Be trustworthy, loyal, helpful, friendly, courteous, kind, obedient, cheerful, thrifty, brave, clean, and reverent. That’s the Boy Scout Law. Add be a good guest, stamp out corruption, walk rather than drive, improve governance, and fight the bad guys, and you will have the new code of conduct for counterinsurgency operations in Afghanistan.
All together, there are twenty-four precepts in the counterinsurgency guidelines that General Petraeus issued to the troops on August 1. In addition to the ones mentioned above, they include securing the population, acting as a team, partnering with the Afghan Army, and doling out dollars carefully.
In theory, there is something new about these guidelines, which claim to take the general principles of the Army’s counterinsurgency field manual and apply them to the specific situation in Afghanistan. In actuality, the word Afghan has merely replaced the more generic “host-nation,” which, between 2006 and 2008, was almost always understood as Iraq. Like President Obama, Petraeus is toeing the line on Afghanistan. On the one hand, he is staunchly defending the current strategy against a growing number of critics who say we are losing the war. On the other hand, as the most recent code of conduct exemplifies, he is churning out new directives on the operational end of things to ensure his soldiers and everyone else that he is doing something to turn the tide of a failing war.
It is unlikely that this latest set of directives will do anything to improve the situation in Afghanistan. What they do instead is reveal just how disconnected and unrealistic the counterinsurgency strategy there really is. In terms of personal conduct, Petraeus is asking soldiers to behave themselves nobly, as some but probably not most soldiers naturally would. Let’s face it. Most people don’t join the army because they want to be good guests in a foreign country and drink tea with their enemies. The rank-and-file’s recent backlash against courageous restraint is just the most complicated and pressing example of the clash between the character that counterinsurgency demands and the character that defines conventional military culture.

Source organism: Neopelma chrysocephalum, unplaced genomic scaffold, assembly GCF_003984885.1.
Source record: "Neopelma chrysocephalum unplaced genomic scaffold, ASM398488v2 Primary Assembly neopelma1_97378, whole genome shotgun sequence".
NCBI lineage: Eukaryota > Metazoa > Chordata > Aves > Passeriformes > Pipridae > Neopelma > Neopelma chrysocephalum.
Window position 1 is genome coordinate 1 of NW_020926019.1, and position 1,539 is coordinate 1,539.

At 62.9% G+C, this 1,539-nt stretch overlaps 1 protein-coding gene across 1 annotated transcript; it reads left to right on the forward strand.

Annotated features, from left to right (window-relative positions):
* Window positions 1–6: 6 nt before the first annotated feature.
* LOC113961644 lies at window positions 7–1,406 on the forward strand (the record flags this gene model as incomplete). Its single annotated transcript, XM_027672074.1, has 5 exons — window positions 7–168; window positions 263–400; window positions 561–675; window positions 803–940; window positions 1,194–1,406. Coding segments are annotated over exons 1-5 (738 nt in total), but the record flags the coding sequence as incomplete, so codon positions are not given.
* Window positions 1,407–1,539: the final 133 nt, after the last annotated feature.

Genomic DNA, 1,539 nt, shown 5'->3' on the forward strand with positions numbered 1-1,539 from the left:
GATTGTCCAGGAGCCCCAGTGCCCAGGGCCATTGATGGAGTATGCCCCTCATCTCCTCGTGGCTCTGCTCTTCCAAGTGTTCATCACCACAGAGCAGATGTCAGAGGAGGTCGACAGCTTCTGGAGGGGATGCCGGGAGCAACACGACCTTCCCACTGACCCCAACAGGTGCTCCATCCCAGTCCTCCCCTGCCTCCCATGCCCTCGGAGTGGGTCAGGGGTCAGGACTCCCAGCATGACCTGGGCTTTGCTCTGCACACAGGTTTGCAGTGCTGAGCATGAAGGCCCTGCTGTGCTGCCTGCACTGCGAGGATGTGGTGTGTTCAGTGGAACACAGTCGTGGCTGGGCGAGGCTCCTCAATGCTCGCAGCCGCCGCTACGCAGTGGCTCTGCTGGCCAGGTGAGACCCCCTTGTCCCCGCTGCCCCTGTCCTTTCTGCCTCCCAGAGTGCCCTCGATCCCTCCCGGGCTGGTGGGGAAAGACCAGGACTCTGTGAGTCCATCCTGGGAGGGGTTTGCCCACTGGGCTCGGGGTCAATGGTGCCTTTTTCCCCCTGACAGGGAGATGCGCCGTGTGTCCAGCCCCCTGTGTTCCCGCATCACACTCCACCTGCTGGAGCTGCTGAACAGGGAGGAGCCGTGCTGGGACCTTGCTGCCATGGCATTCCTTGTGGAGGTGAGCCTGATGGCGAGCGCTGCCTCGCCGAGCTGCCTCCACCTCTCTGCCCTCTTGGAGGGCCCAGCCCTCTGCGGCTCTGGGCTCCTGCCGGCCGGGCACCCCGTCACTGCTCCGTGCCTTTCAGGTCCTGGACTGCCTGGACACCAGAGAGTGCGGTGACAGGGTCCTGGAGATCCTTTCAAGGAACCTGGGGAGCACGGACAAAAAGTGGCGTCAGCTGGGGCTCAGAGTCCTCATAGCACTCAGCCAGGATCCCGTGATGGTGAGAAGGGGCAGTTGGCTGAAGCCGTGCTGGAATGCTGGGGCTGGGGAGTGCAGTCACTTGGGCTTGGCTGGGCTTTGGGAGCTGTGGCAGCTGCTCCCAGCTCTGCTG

On top of that, the new directives ask soldiers to advance wildly ambitious structural reforms that even the most experienced of statesmen have not been able to achieve in either Iraq or Afghanistan. Warning against putting money in the wrong hands, the code of conduct reminds soldiers, “We are who we fund.” I suppose that makes us both the Pakistani government to which we just promised another five hundred million dollars and the Iraqi government officials who pocketed the nine billion dollars we gave them from oil revenue we controlled during the occupation.
I’m not so sure the higher-ups are in a position to give the rank-and-file any advice on this one. Reading over the twenty-four guidelines is like reading the to-do list of Beaver Cleaver who also just happens to be Superman who also just happens to have a passion for fighting corruption and implementing good governance. The problem here is not just that counterinsurgency expects too much from soldiers. It’s that it expects too much from anyone involved in counterinsurgency—civil or military, American or Afghani. Whether practiced by a soldier or a state official, by a native or a foreigner, no individual code of conduct is going to bring about the huge changes in society that are necessary for counterinsurgency to be effective. This latest set of directives just underscores the absurd chasm between America’s enormously ambitious goals in Afghanistan and the embarrassingly simplistic and hokey conception of how to achieve them.
When I was in the Girl Scouts, they used to tell us to “always leave a place cleaner than you found it.” No matter how many codes of conduct Petraeus writes, when the US finally withdraws, Afghanistan will probably be even dirtier than before.